It’s a simple question: have you had Singaporean cuisine before? With its food influenced by various cuisines around Asia and around the world, you’ll probably be more familiar with it than you think. Some of its influences include Malay, Chinese, Indonesian, Indian, and even from the Western Hemisphere, too!
Hainanese Chicken Rice
Chicken and rice is a common combination all over the world, not just in Singapore. Even so, as an introduction to Singaporean cuisine, you can’t go wrong with Hainanese chicken rice. It’s steamed chicken served with rice, but it’s been cooked in chicken stock first. It’s a quick, delicious lunch that gets even better with dipping sauce drizzled over it.
Marylanders know all about crabs, but this is worlds away from what you’ve probably experienced before. These hardshell crabs are cooked a semi-thick gravy that features a tomato chili base. It’s then stir-fried in a paste of chili sauce, ketchup, and eggs. Surprisingly enough, it’s actually not that spicy. You also have bread to mop up the sauce, too!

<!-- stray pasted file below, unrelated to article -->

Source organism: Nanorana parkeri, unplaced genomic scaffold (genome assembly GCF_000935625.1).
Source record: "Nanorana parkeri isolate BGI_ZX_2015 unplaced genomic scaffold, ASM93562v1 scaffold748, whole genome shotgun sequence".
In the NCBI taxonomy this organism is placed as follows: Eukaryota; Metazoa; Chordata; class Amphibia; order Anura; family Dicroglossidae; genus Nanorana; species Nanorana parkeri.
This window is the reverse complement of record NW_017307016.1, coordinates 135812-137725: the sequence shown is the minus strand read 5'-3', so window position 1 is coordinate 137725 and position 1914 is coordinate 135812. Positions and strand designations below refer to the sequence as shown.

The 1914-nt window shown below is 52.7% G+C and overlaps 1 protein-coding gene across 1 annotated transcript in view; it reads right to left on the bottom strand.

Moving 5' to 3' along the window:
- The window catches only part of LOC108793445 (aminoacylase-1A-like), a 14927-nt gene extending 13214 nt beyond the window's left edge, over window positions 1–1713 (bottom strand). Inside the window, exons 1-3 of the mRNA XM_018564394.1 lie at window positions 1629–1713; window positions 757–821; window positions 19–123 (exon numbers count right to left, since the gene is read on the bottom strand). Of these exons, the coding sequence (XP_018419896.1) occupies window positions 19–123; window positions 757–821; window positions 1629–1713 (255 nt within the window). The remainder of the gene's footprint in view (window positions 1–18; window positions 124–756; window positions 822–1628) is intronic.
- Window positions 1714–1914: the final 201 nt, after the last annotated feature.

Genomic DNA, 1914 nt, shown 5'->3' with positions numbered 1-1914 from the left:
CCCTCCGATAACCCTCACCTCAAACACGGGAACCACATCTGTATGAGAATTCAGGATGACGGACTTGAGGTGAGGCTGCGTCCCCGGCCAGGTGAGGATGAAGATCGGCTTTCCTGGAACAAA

Laksa is a unique fusion of Chinese and Malay cuisine. Rice noodles are poured into a spicy coconut curry soup filled with shrimp, fish cakes, eggs, and chicken. The Singaporean variant is called katong laksa where the noodles are cut-up and occasionally garnished with cockles and tofu puffs.
Char Kuay Teow
Char kuay teow is a Singaporean noodle dish. Here, broad white noodles are fried in black Soya sauce and finished with bean sprouts, fish cakes, clams, and Chinese sausage. You’ll find it in restaurants and in hawker centers, so keep an eye out for it! The most skilled chefs will infuse some extra smokiness into the noodles by cooking the noodles at a higher temperature.
Hokkien Prawn Mee
This is yet another example of how noodles are taken to the next level in Singapore. These noodles are stir-fried with prawns, chicken or pork, squid, and fish cake. Then they are seasoned with a delicious combination of soy sauce, vinegar, and chili. You’ll also get sambal sauce and a lime wedge. These accompaniments are to help balance out how oily it tastes. In Singapore, you’ll notice that thick flat egg noodles serve as the base for Hokkien prawn mee.
Get All Your Asian Groceries at Lotte Plaza Market
Lotte Plaza Market is your one-stop-shop for all of your Korean and Asian grocery needs. With more than 10 locations in Maryland and Virginia, this growing market is always expanding and opening new markets to serve our customers better. Since we opened in 1976, our goal has always been to provide the best customer service and groceries to our customers. For answers to all of your questions, please email us at LottePlaza.com.